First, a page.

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Town History


Historic Cambridge bridge

A Brief History of  the Town of Cambridge

“from the time of the arrival of the first settlers around 1804, when Cambridge was still a part of Ripley, to the present day – the year of our sesquicentennial 1984.” note: history quoted from the sesquicentennial book of  1834-1984 researched by Audrey Davis

Back in the early 1800’s, while Maine was still a part of the Commonwealth of Massachusetts, pioneers began coming to the Ripley-Cambridge area to establish new homes.

Many of these settlers came from other sections of New England, and according to available records the first to come to Cambridge were Joseph Tyler, Noah Littlefield, Jacob Hatch, and Mr. Kimball, in the year 1804. Others soon joined them, finding their way through the forest by following spotted trails.  Of the families that had to do with early settlement of the town we find the names Hooper, Hatch, Bailey, Clark, Sawyer, Ring, Watson, Brown, Ham, Leighton, Lowell, Quimby, Mitchell, Mower, Packard.  Most of these names can be found here today, carried on by direct descendants of these early settlers.

It is hard to realize that the same hardships endured by pioneers of whom we read in our history books were experienced right here in our own town. In this rugged country, providing for the three basic needs of man,  food, shelter and clothing must have discouraged all but hardiest souls.

One of their first concerns was to build the log house which would provide shelter during the cold winters. Fireplaces would furnish heat as well as the only means for cooking, candles lighted their homes at night, clothing was fashioned from coarse homespun, and furs, hunting and fishing helped to supply food for the table.

The first child said to have been born here was David Littlefield in 1815. In 1818 the first school was held in a log house, as were also the earliest church meetings, where most of the congregation would arrive on foot or on horseback.  Many would come barefoot and it is even related that on one occasion the minister preached barefoot to a congregation seated on pews made by placing boards on rude supports.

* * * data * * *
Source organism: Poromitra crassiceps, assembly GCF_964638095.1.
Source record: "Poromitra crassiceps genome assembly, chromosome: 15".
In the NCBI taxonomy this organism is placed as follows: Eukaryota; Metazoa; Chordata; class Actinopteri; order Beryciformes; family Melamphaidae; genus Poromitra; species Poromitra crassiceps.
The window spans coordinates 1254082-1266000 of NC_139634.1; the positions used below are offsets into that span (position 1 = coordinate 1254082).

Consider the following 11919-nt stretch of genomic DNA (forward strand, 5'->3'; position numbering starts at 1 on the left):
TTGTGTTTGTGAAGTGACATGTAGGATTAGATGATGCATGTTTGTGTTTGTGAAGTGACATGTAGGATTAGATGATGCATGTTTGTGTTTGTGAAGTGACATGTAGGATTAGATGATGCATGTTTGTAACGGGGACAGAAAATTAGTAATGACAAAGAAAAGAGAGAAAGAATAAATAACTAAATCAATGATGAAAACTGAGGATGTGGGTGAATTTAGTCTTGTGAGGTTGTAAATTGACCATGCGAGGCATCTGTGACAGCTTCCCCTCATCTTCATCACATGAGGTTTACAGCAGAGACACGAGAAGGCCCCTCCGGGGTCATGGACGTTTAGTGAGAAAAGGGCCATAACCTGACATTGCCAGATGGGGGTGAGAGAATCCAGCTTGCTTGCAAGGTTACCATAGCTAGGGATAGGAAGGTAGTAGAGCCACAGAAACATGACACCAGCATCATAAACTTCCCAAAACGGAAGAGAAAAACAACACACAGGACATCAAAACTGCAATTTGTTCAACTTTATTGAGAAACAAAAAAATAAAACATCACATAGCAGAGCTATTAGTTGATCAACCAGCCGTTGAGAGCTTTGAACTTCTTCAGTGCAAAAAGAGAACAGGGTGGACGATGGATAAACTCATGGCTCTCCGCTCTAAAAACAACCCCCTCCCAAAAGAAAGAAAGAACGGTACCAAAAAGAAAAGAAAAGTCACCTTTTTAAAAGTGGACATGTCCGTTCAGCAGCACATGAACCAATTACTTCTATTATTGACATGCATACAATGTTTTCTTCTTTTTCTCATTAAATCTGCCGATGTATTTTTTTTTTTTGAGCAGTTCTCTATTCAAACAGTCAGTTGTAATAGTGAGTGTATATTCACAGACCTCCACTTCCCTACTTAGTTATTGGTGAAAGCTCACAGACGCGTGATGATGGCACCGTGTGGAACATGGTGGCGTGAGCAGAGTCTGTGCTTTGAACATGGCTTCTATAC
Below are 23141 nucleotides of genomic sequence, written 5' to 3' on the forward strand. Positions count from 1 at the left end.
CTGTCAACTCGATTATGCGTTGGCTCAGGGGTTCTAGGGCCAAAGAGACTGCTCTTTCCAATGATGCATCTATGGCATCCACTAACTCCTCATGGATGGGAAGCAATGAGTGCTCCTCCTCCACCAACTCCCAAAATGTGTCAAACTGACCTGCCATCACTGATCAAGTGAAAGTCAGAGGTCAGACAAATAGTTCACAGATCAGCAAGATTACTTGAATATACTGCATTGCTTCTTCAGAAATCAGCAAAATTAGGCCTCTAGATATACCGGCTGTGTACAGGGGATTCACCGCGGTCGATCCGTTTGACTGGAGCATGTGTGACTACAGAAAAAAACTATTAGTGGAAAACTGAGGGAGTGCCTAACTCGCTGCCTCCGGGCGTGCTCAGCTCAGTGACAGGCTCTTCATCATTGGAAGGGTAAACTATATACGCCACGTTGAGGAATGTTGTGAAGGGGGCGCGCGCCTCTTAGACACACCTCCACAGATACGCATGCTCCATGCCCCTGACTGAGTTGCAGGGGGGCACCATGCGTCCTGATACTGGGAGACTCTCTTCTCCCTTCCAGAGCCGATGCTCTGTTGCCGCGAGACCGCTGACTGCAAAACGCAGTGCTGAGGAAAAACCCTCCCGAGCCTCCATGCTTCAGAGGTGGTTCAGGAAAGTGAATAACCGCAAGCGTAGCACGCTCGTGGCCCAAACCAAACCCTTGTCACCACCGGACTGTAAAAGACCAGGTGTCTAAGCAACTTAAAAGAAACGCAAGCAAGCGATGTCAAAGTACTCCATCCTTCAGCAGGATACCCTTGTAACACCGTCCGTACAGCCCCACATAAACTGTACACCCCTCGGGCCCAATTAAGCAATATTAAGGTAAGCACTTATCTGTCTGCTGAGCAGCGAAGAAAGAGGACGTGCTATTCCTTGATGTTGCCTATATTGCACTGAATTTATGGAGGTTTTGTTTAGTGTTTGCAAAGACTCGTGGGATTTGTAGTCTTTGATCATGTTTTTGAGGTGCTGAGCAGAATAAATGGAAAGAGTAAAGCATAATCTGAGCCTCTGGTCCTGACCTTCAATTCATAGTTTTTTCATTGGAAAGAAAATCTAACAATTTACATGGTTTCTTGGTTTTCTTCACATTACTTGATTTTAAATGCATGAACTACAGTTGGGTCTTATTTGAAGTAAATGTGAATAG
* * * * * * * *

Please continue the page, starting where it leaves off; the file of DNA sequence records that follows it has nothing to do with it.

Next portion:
In 1827, the first store wa established by Guerny and Buzzell. The next year, David Bailey was appointed first post master in the town. One never-to-be-forgotten incident in the early history of the town ws the terrible fire of 1825, said to be a part of the Mirimachi fire which swept through the area burning everything in its path.  The family of Jonathan Watson and his wife Mary, who had come into town by means of an ox-team, had settled on the farm now owned by Harold and Hazel Davis.  The fire suddenly came so near, they had to take refuge in the middle of a plowed piece of ground.  Mrs. Watson had just been baking and had a loaf of brown bread in the fireplace oven.  After the fire had passed by, the loaf of bread was found in the ashes and was eaten by the hungry children for their supper.  Nothing of the house or furniture had been saved except the family Bible.  It is also related that during the fire “Deacon Hooper” and “Deacon Ring” were hurrying home from Harmony when they became nearly surrounded by blazing underbrush.  Mr. Hooper, who was wearing boots, carried the barefoot Mr. Ring on his back through the flames to safety.

While the fire was passing through, people had sought protection in streams and plowed fields, and luckily no lives were lost in this  disaster which burned every house in town except the so-called “Lane House”.  This house was occupied in later years by Mr and Mrs. JB LaBree, but it is no longer standing.